If you’re the parent of a young child, you probably worry about them contracting an infection from bacteria-ridden household surfaces like countertops, toilets and sinks, not to mention public germ receptacles like shopping carts and door handles.
You worry too much, according to a recently published study by Brigham and Women’s Hospital suggesting that childhood bacteria exposure is actually very important to building a strong immune system in children. The study also suggests that the rising prevalence of allergies, asthma and other autoimmune disorders may be due to our increasingly bacteria-averse lifestyles. Although the study was completed using mice as the specimen, researcher and senior physician Dennis Lee Kasper believes the findings to be valid since mice and humans have similar immune systems.
Germ-Free Mice are More Susceptible to Disease
During the study, researchers observed both normal mice and mice that had been born and raised in a carefully controlled, bacteria-free environment. The bacteria-free mice were found to have significantly higher levels of invariant natural killer T cells, or iNKT cells, in their intestines and lungs. iNKT cells are unique white blood cells that cause inflammation when they release proteins.
Inflammation, of course, is thought to be one of the primary contributing factors to a number of chronic conditions, including autoimmune diseases. In fact, iNKT cells are commonly found in the lungs of individuals with asthma and the gastrointestinal tracts of individuals with ulcerative colitis, both inflammatory diseases.
According to Dr. Kasper, the most obvious difference between the two groups of mice was that the germ-free mice were significantly more susceptible to autoimmune diseases. This held true even when the germ-free mice were later exposed to bacteria. Following exposure, the mice continued to have unusually large amounts of iNKT cells in their intestines and lungs. The researchers then concluded that proper immune functioning depends on early exposure to bacteria, and that delayed exposure is ineffective.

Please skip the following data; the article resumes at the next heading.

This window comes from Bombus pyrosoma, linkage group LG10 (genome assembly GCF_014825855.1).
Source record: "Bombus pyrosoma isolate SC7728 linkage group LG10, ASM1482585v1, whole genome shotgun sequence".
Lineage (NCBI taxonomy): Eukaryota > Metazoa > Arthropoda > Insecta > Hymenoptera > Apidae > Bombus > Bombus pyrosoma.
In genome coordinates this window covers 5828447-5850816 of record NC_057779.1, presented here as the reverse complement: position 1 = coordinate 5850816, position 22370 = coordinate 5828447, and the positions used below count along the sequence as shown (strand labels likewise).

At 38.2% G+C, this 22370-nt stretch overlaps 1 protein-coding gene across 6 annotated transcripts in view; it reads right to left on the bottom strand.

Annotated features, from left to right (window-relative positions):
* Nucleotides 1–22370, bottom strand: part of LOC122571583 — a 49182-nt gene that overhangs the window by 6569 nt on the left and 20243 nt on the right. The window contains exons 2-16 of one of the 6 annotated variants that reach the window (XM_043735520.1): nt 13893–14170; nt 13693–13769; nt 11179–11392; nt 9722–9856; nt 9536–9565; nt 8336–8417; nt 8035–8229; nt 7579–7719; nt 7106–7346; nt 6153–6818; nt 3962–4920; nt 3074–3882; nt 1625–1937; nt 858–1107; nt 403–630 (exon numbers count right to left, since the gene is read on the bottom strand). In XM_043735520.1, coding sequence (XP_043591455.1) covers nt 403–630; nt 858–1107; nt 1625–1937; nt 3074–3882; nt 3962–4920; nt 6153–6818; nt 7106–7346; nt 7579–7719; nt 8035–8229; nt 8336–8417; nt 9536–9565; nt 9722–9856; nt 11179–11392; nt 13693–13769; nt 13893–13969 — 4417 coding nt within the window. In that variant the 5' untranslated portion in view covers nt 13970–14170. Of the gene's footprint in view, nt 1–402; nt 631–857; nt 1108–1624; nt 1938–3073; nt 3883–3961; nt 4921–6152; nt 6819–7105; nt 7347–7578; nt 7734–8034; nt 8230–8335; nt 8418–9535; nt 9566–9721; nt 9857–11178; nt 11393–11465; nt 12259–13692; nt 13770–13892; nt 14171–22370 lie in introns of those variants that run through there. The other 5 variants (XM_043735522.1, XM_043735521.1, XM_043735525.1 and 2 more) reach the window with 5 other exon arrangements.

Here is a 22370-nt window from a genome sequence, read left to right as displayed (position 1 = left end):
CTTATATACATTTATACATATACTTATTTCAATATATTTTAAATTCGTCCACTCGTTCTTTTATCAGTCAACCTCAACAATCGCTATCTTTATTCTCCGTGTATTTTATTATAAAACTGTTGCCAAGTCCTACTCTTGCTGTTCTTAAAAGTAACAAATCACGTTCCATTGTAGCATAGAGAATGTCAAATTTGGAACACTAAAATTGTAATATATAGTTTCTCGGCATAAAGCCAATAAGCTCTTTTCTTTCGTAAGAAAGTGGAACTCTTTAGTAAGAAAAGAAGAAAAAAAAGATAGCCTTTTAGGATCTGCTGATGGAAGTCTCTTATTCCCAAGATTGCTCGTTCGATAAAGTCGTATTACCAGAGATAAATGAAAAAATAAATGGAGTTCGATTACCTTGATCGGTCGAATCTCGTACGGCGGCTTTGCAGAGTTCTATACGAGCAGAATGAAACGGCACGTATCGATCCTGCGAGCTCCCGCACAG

Axel Kornerup Hansen, a researcher from the University of Copenhagen uninvolved with the aforementioned study, said that the findings add to a growing body of evidence indicating that early bacteria exposure is crucial to the prevention of inflammatory diseases. Hansen believes that the findings may apply to Type 1 diabetes in addition to the diseases mentioned by the Brigham and Women’s Hospital researchers.
About the Human Immune System
Your immune system protects you from germs in your environment. Without an immune system, your body would be quickly overrun by illnesses ranging from colds and food poisoning to more life-threatening conditions. However, not all germs are dangerous. In fact, most germs have no effect on your health, and many germs are even considered health-positive.
Your immune system is largely driven by your white blood cells, which can unfortunately turn against you. White blood cells are intended to seek out and destroy foreign compounds that don’t belong in our bodies. When you have an autoimmune disease, your white blood cells become confused and attack your own cells as if they were foreign. Autoimmune diseases that work in this fashion include asthma and allergies, two conditions that have become increasingly more common as people take additional steps to keep their environments free of bacteria.
According to Kasper, the Brigham and Women’s study shows that parents can help protect their children from autoimmune diseases later in life by ensuring that they’re exposed to at least some environmental bacteria. Kasper believes that bacterial exposure should start very early in a child’s development, perhaps earlier than previously thought.
Building Immune System in Children: The Bottom Line
A recent study conducted by Brigham and Women’s Hospital indicates that exposure to bacteria during early childhood is crucial to the eventual development of a strong immune system.
During the study, mice raised in a germ-free environment were significantly more susceptible to autoimmune disorders than mice raised in a normal environment. The researchers believe that the findings apply to humans as well.
The full text of the study can be found in the research journal Science.